We are superheroes

I learned how to use a whip today. This may be the only time in my life I get to write that sentence.  I also want to say, if you EVER get the chance to do so, take whip-cracking lessons.  I mean it.  It’s been a long, long time since i had this much fun.

I’m in a play called Waiting For Godot, and I play a guy, Pozzo, who cracks a mean whip.

It’s not as easy as it looks.  So we arranged lessons.

Luckily, I hadn’t given it any thought, so I hadn’t accumulated any reservations about it.

The whip guy was excellent. He teaches weaponry and stage antics (there is probably a more technical word than “antics”, but I don’t know it) full-time as a career. This, by itself, comes as a shock to me. When I was growing up, no one ever said, would you like to be a whip-cracking teacher? Would you like to teach people to fall down stairs without hurting themselves?  Does that sound like fun?

Well it’s fun on the learning end.

I can’t take you through the steps. Don’t even ask. I’d have to kill you if you tried it at home.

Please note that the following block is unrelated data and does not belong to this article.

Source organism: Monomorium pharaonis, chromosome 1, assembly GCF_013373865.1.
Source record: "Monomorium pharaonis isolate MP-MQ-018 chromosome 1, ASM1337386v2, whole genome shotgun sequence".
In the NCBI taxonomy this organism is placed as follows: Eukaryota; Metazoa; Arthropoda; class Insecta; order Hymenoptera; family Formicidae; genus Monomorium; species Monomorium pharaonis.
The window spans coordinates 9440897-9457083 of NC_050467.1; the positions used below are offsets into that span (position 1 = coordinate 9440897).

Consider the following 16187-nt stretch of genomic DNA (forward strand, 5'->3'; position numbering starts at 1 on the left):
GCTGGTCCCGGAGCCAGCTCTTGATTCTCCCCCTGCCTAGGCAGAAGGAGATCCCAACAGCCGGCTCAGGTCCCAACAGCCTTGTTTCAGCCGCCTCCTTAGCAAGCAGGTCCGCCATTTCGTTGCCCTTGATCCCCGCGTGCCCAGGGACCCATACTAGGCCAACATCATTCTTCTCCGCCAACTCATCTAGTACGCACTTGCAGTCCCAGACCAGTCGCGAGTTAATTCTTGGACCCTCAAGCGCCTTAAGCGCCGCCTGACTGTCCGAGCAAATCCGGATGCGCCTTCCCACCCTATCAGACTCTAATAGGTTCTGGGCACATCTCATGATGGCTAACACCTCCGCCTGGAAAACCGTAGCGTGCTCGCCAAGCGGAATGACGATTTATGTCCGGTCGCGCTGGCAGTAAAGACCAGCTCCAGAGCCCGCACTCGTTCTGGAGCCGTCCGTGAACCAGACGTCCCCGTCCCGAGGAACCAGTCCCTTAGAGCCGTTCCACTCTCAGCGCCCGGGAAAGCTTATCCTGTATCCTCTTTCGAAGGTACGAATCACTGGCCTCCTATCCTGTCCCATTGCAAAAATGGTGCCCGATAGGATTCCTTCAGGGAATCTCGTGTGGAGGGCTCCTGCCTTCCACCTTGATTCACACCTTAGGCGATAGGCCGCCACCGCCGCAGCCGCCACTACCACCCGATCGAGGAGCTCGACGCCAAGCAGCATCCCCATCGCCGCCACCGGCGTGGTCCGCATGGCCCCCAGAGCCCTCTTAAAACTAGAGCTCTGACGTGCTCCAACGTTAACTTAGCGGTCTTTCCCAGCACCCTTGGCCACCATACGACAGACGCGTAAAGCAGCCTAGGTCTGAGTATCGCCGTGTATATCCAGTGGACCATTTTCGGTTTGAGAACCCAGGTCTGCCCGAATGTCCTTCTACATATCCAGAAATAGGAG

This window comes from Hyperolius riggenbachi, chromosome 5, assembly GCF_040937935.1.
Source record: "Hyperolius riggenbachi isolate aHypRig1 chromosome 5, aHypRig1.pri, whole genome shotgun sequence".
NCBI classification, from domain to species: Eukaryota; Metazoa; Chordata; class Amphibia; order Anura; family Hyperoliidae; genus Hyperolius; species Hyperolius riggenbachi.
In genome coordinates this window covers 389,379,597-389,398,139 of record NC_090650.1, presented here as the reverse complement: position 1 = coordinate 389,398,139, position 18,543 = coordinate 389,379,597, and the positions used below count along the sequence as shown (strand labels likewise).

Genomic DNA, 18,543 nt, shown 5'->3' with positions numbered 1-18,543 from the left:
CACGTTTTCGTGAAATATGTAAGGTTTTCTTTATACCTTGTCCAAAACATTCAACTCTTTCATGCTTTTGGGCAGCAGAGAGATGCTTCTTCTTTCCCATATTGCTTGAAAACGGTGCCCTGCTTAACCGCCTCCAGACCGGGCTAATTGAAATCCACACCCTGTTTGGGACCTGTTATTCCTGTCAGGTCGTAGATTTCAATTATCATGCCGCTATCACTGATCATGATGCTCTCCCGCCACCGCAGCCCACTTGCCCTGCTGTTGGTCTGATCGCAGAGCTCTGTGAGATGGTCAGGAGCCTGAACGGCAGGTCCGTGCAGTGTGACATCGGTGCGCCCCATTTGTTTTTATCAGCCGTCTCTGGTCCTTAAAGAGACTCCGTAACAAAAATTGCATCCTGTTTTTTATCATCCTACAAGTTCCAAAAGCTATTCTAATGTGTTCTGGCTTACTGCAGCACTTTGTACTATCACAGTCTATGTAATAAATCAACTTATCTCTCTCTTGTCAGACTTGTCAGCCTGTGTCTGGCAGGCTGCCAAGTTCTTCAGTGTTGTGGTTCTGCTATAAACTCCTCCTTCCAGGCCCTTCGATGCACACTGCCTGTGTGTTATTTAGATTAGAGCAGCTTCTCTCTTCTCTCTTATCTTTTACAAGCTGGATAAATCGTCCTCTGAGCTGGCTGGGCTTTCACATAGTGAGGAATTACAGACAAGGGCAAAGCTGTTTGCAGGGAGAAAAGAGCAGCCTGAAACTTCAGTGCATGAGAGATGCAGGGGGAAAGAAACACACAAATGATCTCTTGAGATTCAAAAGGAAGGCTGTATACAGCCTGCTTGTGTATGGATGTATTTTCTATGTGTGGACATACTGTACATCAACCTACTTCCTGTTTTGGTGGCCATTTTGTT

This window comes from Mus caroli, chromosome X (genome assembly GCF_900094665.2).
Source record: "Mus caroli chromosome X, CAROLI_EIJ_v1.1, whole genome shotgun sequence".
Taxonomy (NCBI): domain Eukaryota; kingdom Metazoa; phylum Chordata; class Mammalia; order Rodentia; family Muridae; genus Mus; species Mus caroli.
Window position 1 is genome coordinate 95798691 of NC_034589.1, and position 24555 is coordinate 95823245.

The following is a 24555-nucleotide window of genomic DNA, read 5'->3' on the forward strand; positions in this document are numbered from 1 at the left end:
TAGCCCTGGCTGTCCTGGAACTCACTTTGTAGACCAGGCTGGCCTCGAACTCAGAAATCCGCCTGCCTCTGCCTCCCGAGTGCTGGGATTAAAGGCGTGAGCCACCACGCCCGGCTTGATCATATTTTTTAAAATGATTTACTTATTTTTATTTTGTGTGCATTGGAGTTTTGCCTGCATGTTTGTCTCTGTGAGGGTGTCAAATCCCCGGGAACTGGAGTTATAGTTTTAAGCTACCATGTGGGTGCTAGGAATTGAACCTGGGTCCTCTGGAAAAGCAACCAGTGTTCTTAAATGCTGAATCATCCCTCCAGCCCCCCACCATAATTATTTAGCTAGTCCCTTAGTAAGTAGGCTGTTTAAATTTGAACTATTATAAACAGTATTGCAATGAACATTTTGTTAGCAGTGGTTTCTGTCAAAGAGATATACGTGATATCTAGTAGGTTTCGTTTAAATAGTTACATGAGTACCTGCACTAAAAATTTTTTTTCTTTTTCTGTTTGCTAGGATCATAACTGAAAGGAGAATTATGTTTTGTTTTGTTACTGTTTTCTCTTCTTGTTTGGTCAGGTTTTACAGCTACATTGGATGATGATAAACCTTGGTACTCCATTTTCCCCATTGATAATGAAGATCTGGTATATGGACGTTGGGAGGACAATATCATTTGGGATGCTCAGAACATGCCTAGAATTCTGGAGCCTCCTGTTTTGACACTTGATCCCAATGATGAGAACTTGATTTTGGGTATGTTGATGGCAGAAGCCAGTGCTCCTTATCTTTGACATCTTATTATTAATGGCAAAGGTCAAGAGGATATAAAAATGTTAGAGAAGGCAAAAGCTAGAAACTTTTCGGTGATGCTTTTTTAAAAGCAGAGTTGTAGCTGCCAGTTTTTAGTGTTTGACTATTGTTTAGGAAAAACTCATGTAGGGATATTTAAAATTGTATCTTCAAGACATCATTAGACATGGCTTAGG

In about two hours I progressed from a kind of “thwit” sound followed by the whip wrapping circles around my ankles, to a stronger “thwack” which hit my bum and legs as often as not, to an incredibly satisfying, full crack which apparently is the end of the whip creating a sonic boom.

I learned to circle it over my head like a lasso before the crack, and then to do an impossible-to-describe move used by Michelle Pfeiffer in Cat Woman.

My face was ready to crack from smiling by the end.

Later, i thought, what is it?  Why so much happiness? I didn’t win a Nobel Peace Prize or save any rainforest by doing it, but I do feel about forty years younger, now, than i felt this morning.

Maybe that’s the point.  Forty years younger makes me eight years old.  There’s something fantastically healthy about being eight years old in a 48-year-old body, in a 48-year-old mind.  For an hour, i was eight, i was Cat Woman, i was Indiana Jones, i was Zorro.  I was The Force.

I played with all my might at something that doesn’t earn a paycheque, doesn’t take better care of my kids, and doesn’t address the meaning of my life.  Maybe.

I think that’s great health care.  What do you think?  What would do this for you?

I’d love to hear.

Thanks for the conversation.

kristin

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